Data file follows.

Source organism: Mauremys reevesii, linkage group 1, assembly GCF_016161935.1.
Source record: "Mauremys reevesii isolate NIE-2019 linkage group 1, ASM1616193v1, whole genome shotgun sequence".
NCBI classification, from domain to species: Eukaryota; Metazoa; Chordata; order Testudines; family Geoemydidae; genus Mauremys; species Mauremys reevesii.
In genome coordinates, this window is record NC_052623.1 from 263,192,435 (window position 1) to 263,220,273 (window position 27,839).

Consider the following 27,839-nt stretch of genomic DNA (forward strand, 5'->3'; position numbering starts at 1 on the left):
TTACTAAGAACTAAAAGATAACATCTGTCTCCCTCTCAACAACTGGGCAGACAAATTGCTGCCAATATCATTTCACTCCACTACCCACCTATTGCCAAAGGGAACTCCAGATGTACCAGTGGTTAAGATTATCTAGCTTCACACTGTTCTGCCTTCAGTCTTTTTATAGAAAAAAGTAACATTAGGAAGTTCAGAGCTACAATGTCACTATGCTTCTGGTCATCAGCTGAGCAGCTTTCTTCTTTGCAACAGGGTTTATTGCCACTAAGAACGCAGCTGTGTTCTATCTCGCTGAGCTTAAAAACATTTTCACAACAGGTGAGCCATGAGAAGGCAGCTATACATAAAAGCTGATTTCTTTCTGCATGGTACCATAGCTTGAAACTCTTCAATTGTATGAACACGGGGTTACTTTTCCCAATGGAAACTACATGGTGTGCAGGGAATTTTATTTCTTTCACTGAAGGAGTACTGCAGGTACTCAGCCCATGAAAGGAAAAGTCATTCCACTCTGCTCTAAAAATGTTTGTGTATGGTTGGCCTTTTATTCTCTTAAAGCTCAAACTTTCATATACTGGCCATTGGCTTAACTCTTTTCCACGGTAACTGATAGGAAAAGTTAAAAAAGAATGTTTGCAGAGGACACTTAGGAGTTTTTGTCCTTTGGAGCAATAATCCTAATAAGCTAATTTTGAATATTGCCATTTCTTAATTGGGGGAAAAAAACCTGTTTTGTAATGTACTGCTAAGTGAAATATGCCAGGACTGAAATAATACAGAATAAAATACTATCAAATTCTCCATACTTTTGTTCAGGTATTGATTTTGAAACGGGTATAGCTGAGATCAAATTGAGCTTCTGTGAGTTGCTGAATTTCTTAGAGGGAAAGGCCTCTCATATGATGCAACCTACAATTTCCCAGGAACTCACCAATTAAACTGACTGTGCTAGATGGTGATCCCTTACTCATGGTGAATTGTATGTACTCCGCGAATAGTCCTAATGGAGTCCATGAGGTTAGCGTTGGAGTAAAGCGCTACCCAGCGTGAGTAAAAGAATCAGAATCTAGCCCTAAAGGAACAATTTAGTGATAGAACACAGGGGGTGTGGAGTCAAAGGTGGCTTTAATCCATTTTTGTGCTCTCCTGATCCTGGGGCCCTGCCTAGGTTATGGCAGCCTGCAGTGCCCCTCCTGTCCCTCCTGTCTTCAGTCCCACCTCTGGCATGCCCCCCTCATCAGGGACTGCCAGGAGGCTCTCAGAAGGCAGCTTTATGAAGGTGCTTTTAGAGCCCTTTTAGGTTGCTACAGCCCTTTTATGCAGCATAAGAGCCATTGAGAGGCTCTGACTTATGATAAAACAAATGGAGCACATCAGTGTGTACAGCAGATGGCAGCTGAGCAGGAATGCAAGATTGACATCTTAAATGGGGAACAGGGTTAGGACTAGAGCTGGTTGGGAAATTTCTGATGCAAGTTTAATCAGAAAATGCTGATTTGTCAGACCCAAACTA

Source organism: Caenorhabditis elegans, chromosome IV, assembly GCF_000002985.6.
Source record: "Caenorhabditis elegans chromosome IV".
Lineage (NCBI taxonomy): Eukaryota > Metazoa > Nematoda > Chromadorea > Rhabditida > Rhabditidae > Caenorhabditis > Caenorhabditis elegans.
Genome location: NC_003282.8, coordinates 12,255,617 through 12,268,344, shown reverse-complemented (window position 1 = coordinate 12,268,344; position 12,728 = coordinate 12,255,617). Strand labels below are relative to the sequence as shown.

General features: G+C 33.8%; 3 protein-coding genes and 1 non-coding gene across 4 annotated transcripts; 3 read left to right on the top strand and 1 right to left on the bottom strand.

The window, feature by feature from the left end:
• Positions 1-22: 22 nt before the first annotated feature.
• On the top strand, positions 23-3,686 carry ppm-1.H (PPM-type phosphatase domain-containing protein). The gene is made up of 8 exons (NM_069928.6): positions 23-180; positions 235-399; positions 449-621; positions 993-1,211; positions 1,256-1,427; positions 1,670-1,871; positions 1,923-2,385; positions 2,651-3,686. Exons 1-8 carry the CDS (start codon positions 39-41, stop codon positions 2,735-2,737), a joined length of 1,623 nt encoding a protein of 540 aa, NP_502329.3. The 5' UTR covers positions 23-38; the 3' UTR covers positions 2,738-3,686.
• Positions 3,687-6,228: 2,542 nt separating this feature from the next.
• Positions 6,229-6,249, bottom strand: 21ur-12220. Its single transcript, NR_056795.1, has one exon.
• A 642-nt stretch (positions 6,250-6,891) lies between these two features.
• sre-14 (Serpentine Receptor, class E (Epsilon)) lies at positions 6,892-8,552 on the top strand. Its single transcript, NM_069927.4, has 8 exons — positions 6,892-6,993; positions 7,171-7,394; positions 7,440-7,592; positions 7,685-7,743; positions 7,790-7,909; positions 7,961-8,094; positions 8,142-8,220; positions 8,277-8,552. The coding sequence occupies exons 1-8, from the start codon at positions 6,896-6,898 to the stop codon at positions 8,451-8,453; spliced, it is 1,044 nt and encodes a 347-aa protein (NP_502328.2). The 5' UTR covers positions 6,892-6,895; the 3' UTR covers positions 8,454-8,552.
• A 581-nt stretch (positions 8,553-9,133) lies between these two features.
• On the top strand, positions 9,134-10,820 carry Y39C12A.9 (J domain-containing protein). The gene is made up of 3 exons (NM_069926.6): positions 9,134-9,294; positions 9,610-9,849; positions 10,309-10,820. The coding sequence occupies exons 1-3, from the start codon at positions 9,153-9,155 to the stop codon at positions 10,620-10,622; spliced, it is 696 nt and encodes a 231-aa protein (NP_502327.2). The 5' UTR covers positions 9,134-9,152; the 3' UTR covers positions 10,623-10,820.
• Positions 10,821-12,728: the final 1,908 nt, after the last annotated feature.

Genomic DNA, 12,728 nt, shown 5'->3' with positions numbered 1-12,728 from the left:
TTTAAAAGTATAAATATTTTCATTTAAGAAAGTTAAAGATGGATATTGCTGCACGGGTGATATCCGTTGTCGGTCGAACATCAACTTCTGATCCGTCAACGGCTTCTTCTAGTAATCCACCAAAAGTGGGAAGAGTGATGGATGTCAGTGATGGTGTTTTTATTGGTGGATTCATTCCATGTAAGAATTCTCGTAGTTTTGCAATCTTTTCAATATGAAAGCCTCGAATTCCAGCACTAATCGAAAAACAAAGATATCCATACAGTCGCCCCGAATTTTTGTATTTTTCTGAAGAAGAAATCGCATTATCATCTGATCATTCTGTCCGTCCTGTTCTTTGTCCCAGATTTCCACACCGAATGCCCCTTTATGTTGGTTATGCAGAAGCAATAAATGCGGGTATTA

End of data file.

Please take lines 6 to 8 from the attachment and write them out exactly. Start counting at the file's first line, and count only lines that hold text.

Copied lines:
TTACTAAGAACTAAAAGATAACATCTGTCTCCCTCTCAACAACTGGGCAGACAAATTGCTGCCAATATCATTTCACTCCACTACCCACCTATTGCCAAAGGGAACTCCAGATGTACCAGTGGTTAAGATTATCTAGCTTCACACTGTTCTGCCTTCAGTCTTTTTATAGAAAAAAGTAACATTAGGAAGTTCAGAGCTACAATGTCACTATGCTTCTGGTCATCAGCTGAGCAGCTTTCTTCTTTGCAACAGGGTTTATTGCCACTAAGAACGCAGCTGTGTTCTATCTCGCTGAGCTTAAAAACATTTTCACAACAGGTGAGCCATGAGAAGGCAGCTATACATAAAAGCTGATTTCTTTCTGCATGGTACCATAGCTTGAAACTCTTCAATTGTATGAACACGGGGTTACTTTTCCCAATGGAAACTACATGGTGTGCAGGGAATTTTATTTCTTTCACTGAAGGAGTACTGCAGGTACTCAGCCCATGAAAGGAAAAGTCATTCCACTCTGCTCTAAAAATGTTTGTGTATGGTTGGCCTTTTATTCTCTTAAAGCTCAAACTTTCATATACTGGCCATTGGCTTAACTCTTTTCCACGGTAACTGATAGGAAAAGTTAAAAAAGAATGTTTGCAGAGGACACTTAGGAGTTTTTGTCCTTTGGAGCAATAATCCTAATAAGCTAATTTTGAATATTGCCATTTCTTAATTGGGGGAAAAAAACCTGTTTTGTAATGTACTGCTAAGTGAAATATGCCAGGACTGAAATAATACAGAATAAAATACTATCAAATTCTCCATACTTTTGTTCAGGTATTGATTTTGAAACGGGTATAGCTGAGATCAAATTGAGCTTCTGTGAGTTGCTGAATTTCTTAGAGGGAAAGGCCTCTCATATGATGCAACCTACAATTTCCCAGGAACTCACCAATTAAACTGACTGTGCTAGATGGTGATCCCTTACTCATGGTGAATTGTATGTACTCCGCGAATAGTCCTAATGGAGTCCATGAGGTTAGCGTTGGAGTAAAGCGCTACCCAGCGTGAGTAAAAGAATCAGAATCTAGCCCTAAAGGAACAATTTAGTGATAGAACACAGGGGGTGTGGAGTCAAAGGTGGCTTTAATCCATTTTTGTGCTCTCCTGATCCTGGGGCCCTGCCTAGGTTATGGCAGCCTGCAGTGCCCCTCCTGTCCCTCCTGTCTTCAGTCCCACCTCTGGCATGCCCCCCTCATCAGGGACTGCCAGGAGGCTCTCAGAAGGCAGCTTTATGAAGGTGCTTTTAGAGCCCTTTTAGGTTGCTACAGCCCTTTTATGCAGCATAAGAGCCATTGAGAGGCTCTGACTTATGATAAAACAAATGGAGCACATCAGTGTGTACAGCAGATGGCAGCTGAGCAGGAATGCAAGATTGACATCTTAAATGGGGAACAGGGTTAGGACTAGAGCTGGTTGGGAAATTTCTGATGCAAGTTTAATCAGAAAATGCTGATTTGTCAGACCCAAACTA

Source organism: Caenorhabditis elegans, chromosome IV, assembly GCF_000002985.6.
Source record: "Caenorhabditis elegans chromosome IV".